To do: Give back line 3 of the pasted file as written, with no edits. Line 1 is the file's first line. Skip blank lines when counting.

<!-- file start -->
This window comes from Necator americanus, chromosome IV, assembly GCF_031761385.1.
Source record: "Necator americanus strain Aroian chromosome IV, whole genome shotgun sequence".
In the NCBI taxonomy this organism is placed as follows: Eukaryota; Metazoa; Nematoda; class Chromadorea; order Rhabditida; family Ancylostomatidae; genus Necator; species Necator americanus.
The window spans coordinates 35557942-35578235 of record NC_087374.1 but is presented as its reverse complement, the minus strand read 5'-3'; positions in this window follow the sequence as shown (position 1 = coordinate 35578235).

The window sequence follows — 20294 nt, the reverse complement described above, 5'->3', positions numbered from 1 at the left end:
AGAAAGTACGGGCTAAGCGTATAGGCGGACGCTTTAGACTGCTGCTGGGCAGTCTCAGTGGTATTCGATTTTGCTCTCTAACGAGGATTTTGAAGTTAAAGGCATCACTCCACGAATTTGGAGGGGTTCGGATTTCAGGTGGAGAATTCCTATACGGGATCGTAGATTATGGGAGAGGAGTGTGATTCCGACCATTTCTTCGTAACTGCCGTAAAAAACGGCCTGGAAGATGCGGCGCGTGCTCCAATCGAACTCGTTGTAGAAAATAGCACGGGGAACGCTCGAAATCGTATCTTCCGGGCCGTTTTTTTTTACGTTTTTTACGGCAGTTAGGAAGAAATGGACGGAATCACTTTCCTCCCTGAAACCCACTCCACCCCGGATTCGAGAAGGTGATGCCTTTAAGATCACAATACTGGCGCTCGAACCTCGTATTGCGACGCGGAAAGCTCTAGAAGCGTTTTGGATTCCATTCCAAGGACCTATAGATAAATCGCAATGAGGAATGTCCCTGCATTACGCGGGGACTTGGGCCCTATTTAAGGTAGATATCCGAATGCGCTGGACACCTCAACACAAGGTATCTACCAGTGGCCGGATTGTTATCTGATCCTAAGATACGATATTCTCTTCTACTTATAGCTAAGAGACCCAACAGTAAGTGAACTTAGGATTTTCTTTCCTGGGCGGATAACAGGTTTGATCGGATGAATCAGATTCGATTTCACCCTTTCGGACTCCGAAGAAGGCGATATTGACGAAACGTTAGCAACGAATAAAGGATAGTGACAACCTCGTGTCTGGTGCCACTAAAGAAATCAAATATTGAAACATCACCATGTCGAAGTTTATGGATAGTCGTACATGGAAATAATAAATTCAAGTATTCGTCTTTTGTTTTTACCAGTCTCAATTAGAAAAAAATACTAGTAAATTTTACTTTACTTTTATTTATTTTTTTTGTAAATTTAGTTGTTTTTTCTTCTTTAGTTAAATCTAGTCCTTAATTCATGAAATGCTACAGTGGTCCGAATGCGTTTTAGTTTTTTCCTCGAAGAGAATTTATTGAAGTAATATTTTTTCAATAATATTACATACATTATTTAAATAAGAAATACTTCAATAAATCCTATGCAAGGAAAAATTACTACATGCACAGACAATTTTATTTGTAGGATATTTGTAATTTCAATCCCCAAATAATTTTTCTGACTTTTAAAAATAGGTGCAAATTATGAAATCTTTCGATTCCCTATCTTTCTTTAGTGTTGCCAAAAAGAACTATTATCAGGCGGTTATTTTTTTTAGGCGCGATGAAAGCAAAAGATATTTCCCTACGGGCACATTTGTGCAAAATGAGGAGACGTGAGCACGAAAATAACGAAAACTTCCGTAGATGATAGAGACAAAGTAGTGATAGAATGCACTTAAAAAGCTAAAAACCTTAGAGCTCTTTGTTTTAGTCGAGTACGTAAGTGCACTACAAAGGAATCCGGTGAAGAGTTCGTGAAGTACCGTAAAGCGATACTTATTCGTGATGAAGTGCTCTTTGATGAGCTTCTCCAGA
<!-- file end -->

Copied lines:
In the NCBI taxonomy this organism is placed as follows: Eukaryota; Metazoa; Nematoda; class Chromadorea; order Rhabditida; family Ancylostomatidae; genus Necator; species Necator americanus.